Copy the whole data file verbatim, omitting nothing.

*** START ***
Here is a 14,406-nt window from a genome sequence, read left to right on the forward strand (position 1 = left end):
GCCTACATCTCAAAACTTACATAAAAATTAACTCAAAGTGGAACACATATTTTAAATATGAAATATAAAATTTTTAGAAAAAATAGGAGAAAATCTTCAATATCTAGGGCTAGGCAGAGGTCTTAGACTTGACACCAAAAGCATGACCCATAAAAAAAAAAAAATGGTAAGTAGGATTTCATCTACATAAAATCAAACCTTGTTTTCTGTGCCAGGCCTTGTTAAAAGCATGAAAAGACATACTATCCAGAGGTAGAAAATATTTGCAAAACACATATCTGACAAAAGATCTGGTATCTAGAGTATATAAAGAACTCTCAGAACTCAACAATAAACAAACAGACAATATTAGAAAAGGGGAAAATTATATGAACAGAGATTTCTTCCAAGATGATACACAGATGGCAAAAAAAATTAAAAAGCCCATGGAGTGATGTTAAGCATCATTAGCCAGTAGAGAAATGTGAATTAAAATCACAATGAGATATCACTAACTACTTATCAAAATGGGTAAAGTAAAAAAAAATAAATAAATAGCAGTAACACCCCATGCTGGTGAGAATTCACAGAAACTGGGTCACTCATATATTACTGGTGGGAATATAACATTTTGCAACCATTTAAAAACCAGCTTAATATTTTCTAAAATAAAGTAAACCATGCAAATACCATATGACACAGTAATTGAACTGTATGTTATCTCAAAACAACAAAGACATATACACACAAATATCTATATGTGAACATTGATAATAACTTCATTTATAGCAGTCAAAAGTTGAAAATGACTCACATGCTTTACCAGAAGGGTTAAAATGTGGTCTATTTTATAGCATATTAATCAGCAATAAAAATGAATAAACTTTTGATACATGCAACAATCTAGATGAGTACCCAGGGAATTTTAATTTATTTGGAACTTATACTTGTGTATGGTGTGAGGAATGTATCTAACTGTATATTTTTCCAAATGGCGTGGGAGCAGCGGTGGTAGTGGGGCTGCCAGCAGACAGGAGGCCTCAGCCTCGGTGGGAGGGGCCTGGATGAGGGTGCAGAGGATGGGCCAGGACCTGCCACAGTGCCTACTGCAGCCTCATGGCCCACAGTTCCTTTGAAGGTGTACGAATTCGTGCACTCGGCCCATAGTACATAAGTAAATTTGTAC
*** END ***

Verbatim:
Here is a 14,406-nt window from a genome sequence, read left to right on the forward strand (position 1 = left end):
GCCTACATCTCAAAACTTACATAAAAATTAACTCAAAGTGGAACACATATTTTAAATATGAAATATAAAATTTTTAGAAAAAATAGGAGAAAATCTTCAATATCTAGGGCTAGGCAGAGGTCTTAGACTTGACACCAAAAGCATGACCCATAAAAAAAAAAAAATGGTAAGTAGGATTTCATCTACATAAAATCAAACCTTGTTTTCTGTGCCAGGCCTTGTTAAAAGCATGAAAAGACATACTATCCAGAGGTAGAAAATATTTGCAAAACACATATCTGACAAAAGATCTGGTATCTAGAGTATATAAAGAACTCTCAGAACTCAACAATAAACAAACAGACAATATTAGAAAAGGGGAAAATTATATGAACAGAGATTTCTTCCAAGATGATACACAGATGGCAAAAAAAATTAAAAAGCCCATGGAGTGATGTTAAGCATCATTAGCCAGTAGAGAAATGTGAATTAAAATCACAATGAGATATCACTAACTACTTATCAAAATGGGTAAAGTAAAAAAAAATAAATAAATAGCAGTAACACCCCATGCTGGTGAGAATTCACAGAAACTGGGTCACTCATATATTACTGGTGGGAATATAACATTTTGCAACCATTTAAAAACCAGCTTAATATTTTCTAAAATAAAGTAAACCATGCAAATACCATATGACACAGTAATTGAACTGTATGTTATCTCAAAACAACAAAGACATATACACACAAATATCTATATGTGAACATTGATAATAACTTCATTTATAGCAGTCAAAAGTTGAAAATGACTCACATGCTTTACCAGAAGGGTTAAAATGTGGTCTATTTTATAGCATATTAATCAGCAATAAAAATGAATAAACTTTTGATACATGCAACAATCTAGATGAGTACCCAGGGAATTTTAATTTATTTGGAACTTATACTTGTGTATGGTGTGAGGAATGTATCTAACTGTATATTTTTCCAAATGGCGTGGGAGCAGCGGTGGTAGTGGGGCTGCCAGCAGACAGGAGGCCTCAGCCTCGGTGGGAGGGGCCTGGATGAGGGTGCAGAGGATGGGCCAGGACCTGCCACAGTGCCTACTGCAGCCTCATGGCCCACAGTTCCTTTGAAGGTGTACGAATTCGTGCACTCGGCCCATAGTACATAAGTAAATTTGTAC